Saturday Science: Greenhouse Effect

LittleMan recently spent a week of nature study learning about the sky, and what with the temperature getting hotter by the day, I thought it was the perfect time for him to examine the sun as a source of heat and energy. What I really wanted to do was the classic fry an egg on the sidewalk experiment but I knew it wasn’t hot enough for that (only in the 90s here, it would take hours to fry an egg that way). So I instead came up with this alternative, which happens to illustrate the greenhouse effect.
Saturday Science Greenhouse Effect from Suzy Homeschooler (1)
Now the greenhouse effect is a process by which thermal radiation from a planetary surface is absorbed by atmospheric greenhouse gases, and is re-radiated in all directions. (cite) We see the greenhouse effect on a smaller scale anytime we look at how a greenhouse plant nursery or a solar oven work. We also see the greenhouse effect take place in the way that cars are hotter on the inside than the temperature is outside.

For this experiment, we used two shiny metal baking trays, two eggs, a stationary car with the windows rolled up, and the sun.

We cracked an egg into the first baking tray and placed it in the sunny back window of a car.
Saturday Science Greenhouse Effect from Suzy Homeschooler (2)
We cracked another egg into the second baking tray and placed it on the patio in the sun.
Saturday Science Greenhouse Effect from Suzy Homeschooler (3)

LittleMan has been helping in the kitchen for years and has long ago mastered cracking an egg without breaking the yolk, but everyone has an accident sometimes. Just so happens that his accident effected our experiment results.

You see, the egg in the car should have cooked faster BUT because the yolk was intact on that egg, it was thicker and took longer to cook. The egg on the patio had a burst yolk so it was spread more thin across a wider area of hot metal so it cooked slightly faster than the egg in the car.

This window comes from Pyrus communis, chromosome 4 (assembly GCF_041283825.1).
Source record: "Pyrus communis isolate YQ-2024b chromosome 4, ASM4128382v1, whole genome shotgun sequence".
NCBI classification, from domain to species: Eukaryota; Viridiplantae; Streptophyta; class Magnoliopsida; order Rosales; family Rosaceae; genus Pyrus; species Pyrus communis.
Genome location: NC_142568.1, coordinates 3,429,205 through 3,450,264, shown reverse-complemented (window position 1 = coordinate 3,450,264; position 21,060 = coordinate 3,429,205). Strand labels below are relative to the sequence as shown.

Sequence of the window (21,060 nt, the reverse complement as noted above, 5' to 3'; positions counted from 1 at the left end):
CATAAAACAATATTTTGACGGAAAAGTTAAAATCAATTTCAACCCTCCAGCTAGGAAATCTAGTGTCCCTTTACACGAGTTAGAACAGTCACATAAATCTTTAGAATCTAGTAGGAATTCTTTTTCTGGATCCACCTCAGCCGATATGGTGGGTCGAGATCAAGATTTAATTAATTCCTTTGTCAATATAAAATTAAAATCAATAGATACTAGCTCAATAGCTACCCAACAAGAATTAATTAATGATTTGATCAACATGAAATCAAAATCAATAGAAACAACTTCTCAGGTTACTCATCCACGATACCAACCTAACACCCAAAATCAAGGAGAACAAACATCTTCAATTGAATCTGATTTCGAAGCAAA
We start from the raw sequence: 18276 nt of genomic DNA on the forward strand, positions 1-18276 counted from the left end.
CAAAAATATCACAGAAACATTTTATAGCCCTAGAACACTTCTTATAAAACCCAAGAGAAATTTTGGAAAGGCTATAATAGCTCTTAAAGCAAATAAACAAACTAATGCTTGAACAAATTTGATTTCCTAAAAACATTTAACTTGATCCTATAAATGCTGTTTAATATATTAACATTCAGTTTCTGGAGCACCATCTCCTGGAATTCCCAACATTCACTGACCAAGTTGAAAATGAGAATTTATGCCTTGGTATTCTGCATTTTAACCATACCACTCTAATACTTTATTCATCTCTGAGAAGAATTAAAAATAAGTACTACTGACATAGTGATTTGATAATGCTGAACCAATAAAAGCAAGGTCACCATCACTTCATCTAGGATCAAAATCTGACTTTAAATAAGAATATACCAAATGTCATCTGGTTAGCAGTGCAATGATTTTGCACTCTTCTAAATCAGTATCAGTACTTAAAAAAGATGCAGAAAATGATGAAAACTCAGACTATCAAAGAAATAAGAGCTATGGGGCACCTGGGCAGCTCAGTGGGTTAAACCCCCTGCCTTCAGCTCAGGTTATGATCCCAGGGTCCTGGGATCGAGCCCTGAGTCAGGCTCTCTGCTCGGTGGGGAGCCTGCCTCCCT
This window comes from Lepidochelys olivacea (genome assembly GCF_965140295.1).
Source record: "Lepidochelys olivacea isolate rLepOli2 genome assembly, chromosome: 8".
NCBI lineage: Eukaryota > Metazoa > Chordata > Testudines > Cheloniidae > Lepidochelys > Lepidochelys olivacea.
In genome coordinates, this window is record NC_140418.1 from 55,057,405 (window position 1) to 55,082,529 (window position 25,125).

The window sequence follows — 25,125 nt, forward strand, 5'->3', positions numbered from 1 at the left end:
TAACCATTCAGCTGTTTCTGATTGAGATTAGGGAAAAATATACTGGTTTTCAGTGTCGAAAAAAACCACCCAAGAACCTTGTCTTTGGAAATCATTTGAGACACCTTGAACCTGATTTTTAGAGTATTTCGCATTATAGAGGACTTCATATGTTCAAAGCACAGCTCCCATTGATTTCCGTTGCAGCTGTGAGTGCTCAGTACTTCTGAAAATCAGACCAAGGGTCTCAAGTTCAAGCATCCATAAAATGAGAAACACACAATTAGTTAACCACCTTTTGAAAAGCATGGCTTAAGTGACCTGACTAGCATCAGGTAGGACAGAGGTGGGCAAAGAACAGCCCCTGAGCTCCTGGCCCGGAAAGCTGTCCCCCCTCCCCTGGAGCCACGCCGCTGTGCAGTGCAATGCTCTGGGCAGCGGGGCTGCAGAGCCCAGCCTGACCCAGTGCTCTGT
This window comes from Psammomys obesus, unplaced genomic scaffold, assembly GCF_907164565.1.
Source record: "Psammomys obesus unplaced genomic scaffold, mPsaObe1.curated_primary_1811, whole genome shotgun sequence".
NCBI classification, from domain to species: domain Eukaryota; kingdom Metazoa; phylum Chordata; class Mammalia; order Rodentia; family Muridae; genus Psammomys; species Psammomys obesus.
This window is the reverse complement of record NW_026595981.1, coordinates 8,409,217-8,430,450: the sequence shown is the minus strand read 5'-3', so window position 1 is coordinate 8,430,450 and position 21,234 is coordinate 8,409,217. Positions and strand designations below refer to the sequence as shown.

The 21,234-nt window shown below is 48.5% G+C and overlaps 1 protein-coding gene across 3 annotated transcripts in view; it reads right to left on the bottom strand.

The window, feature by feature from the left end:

The egg on the patio was fully cooked in about an hour.
Saturday Science Greenhouse Effect from Suzy Homeschooler (4)

The egg in the car was fully cooked in about 90 minutes.
Saturday Science Greenhouse Effect from Suzy Homeschooler (5)
The egg in the car was severely over-cooked by the end of the day.
Saturday Science Greenhouse Effect from Suzy Homeschooler (6)

 

 

Be sure to check out what my fellow Saturday Science co-hosts are up to this week!
10 Summer Science Activities – that rock! from P is for Preschooler
25 Must Follow Pinterest Boards for Science Activities from Lemon Lime Adventures
Fireworks in a Jar from The Joys of Boys

 

Follow our science Pinterest board for more hands-on experiments!Follow Science Experiments for Kids on Pinterest.

 

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4 Comments to Saturday Science: Greenhouse Effect

  1. […] Greenhouse Effect from Suzy Homeschooler […]

  2. Such an interesting experiment! I love the hands-on ways you illustrate science concepts to your kids (easy enough for even me to understand, lol!)

    • suzyhomeschooler says:

      Well, science was never my strong subject in school so I’ve had to make an effort to learn more about it in order to teach it to my children. Hands-on seems like the best way for all of us to learn together.

  3. Jill says:

    This is a great experiment to help kids understand the greenhouse effect and exactly how hot it can get inside a car in the summer!

    Thank you for stopping by the Thoughtful Spot Weekly Blog Hop this week. We hope to see you drop by our neck of the woods next week!

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